If we have to change the behavior of an object based on its state, we can have a state variable in the Object. Then use if-else condition block to perform different actions based on the state.

State design pattern is used to provide a systematic and loosely coupled way to achieve this through Context and State implementations.

State Pattern Context is the class that has a State reference to one of the concrete implementations of the State. Context forwards the request to the state object for processing. Let’s understand this with a simple example.

Suppose we want to implement a TV Remote with a simple button to perform action. If the State is ON, it will turn on the TV and if state is OFF, it will turn off the TV.

We can implement it using if-else condition like below;
public class TVRemoteBasic { private String state=""; public void setState(String state){ this.state=state; } public void doAction(){ if(state.equalsIgnoreCase("ON")){ System.out.println("TV is turned ON"); }else if(state.equalsIgnoreCase("OFF")){ System.out.println("TV is turned OFF"); } } public static void main(String args[]){ TVRemoteBasic remote = new TVRemoteBasic(); remote.setState("ON"); remote.doAction(); remote.setState("OFF"); remote.doAction(); } }

Notice that client code should know the specific values to use for setting the state of remote. 
Further more if number of states increase then the tight coupling between implementation and the client code will be very hard to maintain and extend.
Now we will use State pattern to implement above TV Remote example.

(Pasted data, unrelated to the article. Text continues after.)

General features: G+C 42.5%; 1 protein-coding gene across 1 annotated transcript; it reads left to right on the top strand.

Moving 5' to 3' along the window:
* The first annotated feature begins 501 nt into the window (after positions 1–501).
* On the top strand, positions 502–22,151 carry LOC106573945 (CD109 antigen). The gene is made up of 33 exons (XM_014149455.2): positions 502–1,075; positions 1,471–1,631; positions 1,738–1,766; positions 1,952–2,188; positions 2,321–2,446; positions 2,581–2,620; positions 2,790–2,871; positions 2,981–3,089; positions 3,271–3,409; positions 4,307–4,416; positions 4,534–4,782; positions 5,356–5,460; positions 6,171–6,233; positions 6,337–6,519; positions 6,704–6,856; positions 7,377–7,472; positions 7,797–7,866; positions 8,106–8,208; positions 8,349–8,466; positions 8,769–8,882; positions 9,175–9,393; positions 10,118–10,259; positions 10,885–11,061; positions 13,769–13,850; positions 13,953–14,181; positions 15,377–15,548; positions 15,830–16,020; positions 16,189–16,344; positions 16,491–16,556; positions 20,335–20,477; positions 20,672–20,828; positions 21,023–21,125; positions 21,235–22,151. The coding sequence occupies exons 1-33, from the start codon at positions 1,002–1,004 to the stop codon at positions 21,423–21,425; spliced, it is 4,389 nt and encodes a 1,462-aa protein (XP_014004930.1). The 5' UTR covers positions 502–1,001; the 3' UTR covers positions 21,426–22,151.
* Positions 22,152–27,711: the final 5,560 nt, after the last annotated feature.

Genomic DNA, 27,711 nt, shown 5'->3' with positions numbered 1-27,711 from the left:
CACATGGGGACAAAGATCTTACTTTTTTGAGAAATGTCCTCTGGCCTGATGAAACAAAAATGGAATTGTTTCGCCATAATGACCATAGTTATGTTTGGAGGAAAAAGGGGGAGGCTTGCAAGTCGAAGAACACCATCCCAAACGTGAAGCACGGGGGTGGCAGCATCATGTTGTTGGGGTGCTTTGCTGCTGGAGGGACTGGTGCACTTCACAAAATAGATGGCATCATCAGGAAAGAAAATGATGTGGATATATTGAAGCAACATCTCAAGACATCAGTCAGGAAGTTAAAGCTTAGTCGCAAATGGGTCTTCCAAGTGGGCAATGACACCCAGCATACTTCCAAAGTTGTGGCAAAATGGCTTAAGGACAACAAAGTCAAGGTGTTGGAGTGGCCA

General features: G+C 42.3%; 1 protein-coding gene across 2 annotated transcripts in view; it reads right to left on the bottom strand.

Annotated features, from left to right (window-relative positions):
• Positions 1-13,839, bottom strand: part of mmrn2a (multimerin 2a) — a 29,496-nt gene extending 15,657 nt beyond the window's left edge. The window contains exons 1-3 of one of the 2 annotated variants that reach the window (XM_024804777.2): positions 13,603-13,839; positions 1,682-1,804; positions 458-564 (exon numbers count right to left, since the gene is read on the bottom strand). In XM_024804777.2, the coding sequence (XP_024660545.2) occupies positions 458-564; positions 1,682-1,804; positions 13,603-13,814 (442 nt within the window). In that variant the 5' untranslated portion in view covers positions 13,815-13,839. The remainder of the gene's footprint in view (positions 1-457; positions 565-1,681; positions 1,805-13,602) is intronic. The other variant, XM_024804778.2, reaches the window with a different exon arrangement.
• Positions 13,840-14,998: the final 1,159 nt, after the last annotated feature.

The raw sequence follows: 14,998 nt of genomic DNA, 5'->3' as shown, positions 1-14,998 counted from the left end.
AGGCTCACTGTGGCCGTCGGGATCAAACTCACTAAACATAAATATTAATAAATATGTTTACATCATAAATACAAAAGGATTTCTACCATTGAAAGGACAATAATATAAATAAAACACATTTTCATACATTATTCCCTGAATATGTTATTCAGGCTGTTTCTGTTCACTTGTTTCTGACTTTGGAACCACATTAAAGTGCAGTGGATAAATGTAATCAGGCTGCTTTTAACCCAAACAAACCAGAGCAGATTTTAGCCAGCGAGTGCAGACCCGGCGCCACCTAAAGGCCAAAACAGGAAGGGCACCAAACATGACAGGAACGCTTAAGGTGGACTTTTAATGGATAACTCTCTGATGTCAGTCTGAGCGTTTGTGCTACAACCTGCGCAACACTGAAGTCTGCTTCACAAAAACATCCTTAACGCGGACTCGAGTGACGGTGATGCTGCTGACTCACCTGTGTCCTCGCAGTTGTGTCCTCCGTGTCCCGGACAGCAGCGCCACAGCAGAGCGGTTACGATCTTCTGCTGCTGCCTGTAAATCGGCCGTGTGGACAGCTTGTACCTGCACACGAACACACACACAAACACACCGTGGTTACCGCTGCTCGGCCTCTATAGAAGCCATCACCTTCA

State Design Pattern Interface

First of all we will create State interface that will define the method that should be implemented by different concrete states and context class.

public interface State { public void doAction(); }

State Design Pattern Concrete State Implementations

In our example, we can have two states – one for turning TV on and another to turn it off. So we will create two concrete state implementations for these behaviors.

public class TVStartState implements State { @Override public void doAction() { System.out.println("TV is turned ON"); } }

public class TVStopState implements State { @Override public void doAction() { System.out.println("TV is turned OFF"); } }

Now we are ready to implement our Context object that will change its behavior based on its internal state.

State Design Pattern Context Implementation

public class TVContext implements State { private State tvState; public void setState(State state) { this.tvState=state; } public State getState() { return this.tvState; } @Override public void doAction() { this.tvState.doAction(); } }

Notice that Context also implements State and keep a reference of its current state and forwards the request to the state implementation.

State Design Pattern Test Program

Now let’s write a simple program to test our state pattern implementation of TV Remote.

public class TVRemote { public static void main(String[] args) { TVContext context = new TVContext(); State tvStartState = new TVStartState(); State tvStopState = new TVStopState(); context.setState(tvStartState); context.doAction(); context.setState(tvStopState); context.doAction(); } }